Thomas Tingey Craven (1808 - 1887)

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Birthplace: Washington, DC, USA
Death: Died in Boston, MA, USA
Occupation: Rear Admiral, U.S. Navy
Managed by: Dan Cornett
Last Updated:

About Thomas Tingey Craven

http://en.wikipedia.org/wiki/Thomas_Tingey_Craven

Thomas Tingey Craven (1808–1887) was a 19th century United States Navy officer who rose to prominence during the Civil War. He was son of Tunis Craven, a navy purser, and Hannah (Tingey) Craven, the daughter of Commodore Thomas Tingey, a longtime commandant of the Washington Navy Yard. His brother Tunis Craven also joined the navy, and perished with the USS Tecumseh at the Battle of Mobile Bay. Another brother, Alfred Wingate, was a noted civil engineer. He, like his brothers, was a graduate of the American Literary, Scientific, and Military Academy, the forerunner of Norwich University, entering in 1822 and graduating in December 1823.


Naval career

In 1838 he commanded the "Vincennes," Captain Wilkes's flagship in the Antarctic exploring expedition.


T.T. Craven served as commandant of the United States Naval Academy in 1858-1860. At the outbreak of the Civil War he commanded the Potomac flotilla and then took command of the USS Brooklyn.


He married Virginia Wingate, and later Emily Henderson. He had eight children, and four of his sons attended the naval academy or were connected with the U.S. Navy: Charles Henderson (1843–1898), Henry Smith (1845–1889), Alfred (1846-?) and Macdonough (1858-?) His grandson (Henry's son) Thomas Tingey Craven served in the U.S. Navy in the early 20th century and played a prominent role in the development of naval aviation. His daughter Ida married Frank W. Hackett, who would go on to become Assistant Secretary of the Navy. He is buried at Arlington National Cemetery.

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Thomas Tingey Craven was born at Washington, D.C., 20 December 1808, the son of Tunis and Hannah (Tingey) Craven. His father was a Navy purser and storekeeper while his maternal grandfather, Commodore Thomas Tingey (1750-1829) was long commandant of the Washington, D.C. Navy Yard.

He married Virginia Wingate, then married Emily Truxton. He had eight children and three of his sons grad from the United States Naval Academy; one daughter, Ida, married future Assistant Secretary of the Navy Frank W. Hackett. His brother was Commander Tunius Augustus Macdonough Craven, killed commanding the USS Tecumseh at the Battle of Mobile Bay, 5 August 1864.

Admiral Craven died at the Boston Navy Yard, 23 August 1887 and was originally buried in Geneva, New York. In 1929, the bodies of he and his wife were reinterred at Arlington National Cemetery.

He received appointment from New Hampshire, 1 May 1822. He was promoted to Captain, 7 June 1861; to Commodore, 10 July 1862; Rear Admiral, 10 October 1866; and transferred to the retired list, 30 December 1869. He was twice commandant of midshipmen at the Naval Academy.

He captured the Confederate Raider Georgia off the coast of Portugal in August 1864. In March 1865, he tried unsuccessfully to blockade the CSS Stonewall at El Ferrol, Spain. He was subsequently court-martialed in December 1865, receiving a two-year suspension of duty. The verdict overruled a year later by Secretary of the Navy Gideon Welles.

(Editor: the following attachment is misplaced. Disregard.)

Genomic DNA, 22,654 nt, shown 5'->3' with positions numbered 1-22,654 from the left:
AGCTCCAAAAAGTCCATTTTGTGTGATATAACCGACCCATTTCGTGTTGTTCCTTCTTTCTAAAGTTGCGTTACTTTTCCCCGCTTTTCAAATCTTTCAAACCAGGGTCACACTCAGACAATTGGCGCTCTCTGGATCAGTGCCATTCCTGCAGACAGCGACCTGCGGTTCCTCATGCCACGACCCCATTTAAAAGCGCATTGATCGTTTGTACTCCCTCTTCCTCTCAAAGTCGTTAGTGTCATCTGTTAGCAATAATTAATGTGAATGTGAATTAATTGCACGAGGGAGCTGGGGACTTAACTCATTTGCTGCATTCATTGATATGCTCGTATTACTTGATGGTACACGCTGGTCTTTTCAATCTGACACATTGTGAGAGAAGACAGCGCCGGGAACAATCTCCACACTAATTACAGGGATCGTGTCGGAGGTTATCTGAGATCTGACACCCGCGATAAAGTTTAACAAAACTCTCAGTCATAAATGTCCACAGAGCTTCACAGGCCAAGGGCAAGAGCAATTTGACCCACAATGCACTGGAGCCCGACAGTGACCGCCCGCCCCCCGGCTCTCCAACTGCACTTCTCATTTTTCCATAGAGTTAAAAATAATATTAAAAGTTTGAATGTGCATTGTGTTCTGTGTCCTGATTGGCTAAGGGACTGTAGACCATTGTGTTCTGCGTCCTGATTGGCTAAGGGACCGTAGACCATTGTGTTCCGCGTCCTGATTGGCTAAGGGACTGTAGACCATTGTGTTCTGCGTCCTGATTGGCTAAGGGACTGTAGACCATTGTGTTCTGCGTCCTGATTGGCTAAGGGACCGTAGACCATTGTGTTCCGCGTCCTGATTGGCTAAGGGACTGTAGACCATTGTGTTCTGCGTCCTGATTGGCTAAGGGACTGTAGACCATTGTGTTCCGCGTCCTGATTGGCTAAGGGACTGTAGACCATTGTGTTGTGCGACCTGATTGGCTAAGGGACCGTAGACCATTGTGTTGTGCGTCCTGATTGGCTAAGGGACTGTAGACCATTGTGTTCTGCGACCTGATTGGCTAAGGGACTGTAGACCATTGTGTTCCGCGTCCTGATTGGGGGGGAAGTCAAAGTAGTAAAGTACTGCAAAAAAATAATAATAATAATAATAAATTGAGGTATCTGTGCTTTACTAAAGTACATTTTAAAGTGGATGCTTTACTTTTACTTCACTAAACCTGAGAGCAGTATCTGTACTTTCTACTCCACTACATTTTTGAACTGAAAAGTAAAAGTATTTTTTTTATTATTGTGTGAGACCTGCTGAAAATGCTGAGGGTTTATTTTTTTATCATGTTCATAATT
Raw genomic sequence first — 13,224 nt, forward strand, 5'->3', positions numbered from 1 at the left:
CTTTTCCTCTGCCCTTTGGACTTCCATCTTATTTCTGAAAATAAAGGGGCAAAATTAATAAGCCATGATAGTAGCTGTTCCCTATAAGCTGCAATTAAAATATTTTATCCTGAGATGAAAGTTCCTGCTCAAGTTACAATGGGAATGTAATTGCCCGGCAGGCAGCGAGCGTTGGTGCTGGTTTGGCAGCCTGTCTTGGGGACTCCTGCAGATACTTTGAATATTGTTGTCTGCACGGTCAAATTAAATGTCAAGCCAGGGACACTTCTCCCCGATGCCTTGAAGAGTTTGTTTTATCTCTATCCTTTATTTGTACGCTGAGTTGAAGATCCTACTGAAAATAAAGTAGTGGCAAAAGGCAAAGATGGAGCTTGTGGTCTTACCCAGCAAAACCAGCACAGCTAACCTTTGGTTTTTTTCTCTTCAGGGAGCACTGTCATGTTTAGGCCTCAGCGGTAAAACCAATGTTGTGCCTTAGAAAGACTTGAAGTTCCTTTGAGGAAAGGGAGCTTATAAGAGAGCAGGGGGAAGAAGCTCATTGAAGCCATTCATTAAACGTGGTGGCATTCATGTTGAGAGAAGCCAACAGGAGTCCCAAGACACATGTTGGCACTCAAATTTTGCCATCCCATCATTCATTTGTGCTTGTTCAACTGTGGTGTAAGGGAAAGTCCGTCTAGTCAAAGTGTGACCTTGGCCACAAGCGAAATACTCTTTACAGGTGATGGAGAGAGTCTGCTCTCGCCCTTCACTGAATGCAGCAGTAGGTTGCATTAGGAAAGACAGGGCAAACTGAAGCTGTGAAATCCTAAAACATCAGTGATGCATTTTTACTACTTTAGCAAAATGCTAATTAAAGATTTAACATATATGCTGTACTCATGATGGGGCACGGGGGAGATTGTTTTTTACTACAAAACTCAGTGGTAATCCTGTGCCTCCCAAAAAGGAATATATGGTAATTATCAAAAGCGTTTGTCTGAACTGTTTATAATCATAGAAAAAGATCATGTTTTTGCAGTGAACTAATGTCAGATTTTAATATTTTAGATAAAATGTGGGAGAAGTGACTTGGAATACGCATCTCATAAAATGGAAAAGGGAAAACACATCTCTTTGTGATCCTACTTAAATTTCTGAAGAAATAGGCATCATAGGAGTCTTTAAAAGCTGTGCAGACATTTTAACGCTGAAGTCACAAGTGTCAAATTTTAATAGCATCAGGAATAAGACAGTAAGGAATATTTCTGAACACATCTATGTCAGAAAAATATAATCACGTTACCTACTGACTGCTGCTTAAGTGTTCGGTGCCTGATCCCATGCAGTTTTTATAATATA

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Young Craven attended school until 1822, when he entered the navy, and from 1823 till 1828 served in the Pacific squadron on the "United States" and on the "Peacock." In 1828 he joined the "Erie," of the West India squadron, as Sailing Master, and took part in the capture of the pirate "Federal." After being commissioned Lieutenant in 1830, he spent three years in cruising on the "Boxer," and in 1835-'6 was attached to the receiving-ship at New York, after which he joined the "John Adams."

In 1838 he commanded the "Vincennes," Captain Wilkes's flagship in the Antarctic exploring expedition.

He then served on the "Boxer," "Fulton," "Monroe," "Macedonia," and "Porpoise," principally in the African squadron, after which, during 1846, he was attached to the naval rendezvous in New York. He then served on the "Ohio," in the Pacific squadron, and on the "Independence," in the Mediterranean squadron, returning home in January 1850.

In the following July he was made commandant of midshipmen in the U. S. Naval Academy in Annapolis, becoming Commander in December 1852, and remaining at the academy until June 1855. After commanding the "Congress," of the Mediterranean squadron, for several years, he was ordered to resume his post at Annapolis. In October 1860, he was detached from this place, and, after a short time spent in recruiting-service in Portland, Maine, was commissioned Captain in June 1861, and assigned to the command of the Potomac flotilla. In the autumn of 1861 he was placed in command of the "Brooklyn," participating in the capture of New Orleans and subsequent operations on the Mississippi. He was made Commodore in July 1862, and during the subsequent years of the Civil War commanded the "Niagara," on the coast of England and France.

In September 1866, he was placed in command of the navy yard at Mare island, California, where he received, in October of the same year, his commission as Rear Admiral, and continued there until August 1868, when he assumed command of the Pacific squadron. In December 1869, he was retired, but continued on duty in San Francisco until that office was dispensed with. He afterward resided at Kittery Point, Maine.

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Rear Admiral Thomas T. Craven's Timeline

1808
December 30, 1808
Washington, DC, USA
1887
August 23, 1887
Age 78
Boston, MA, USA
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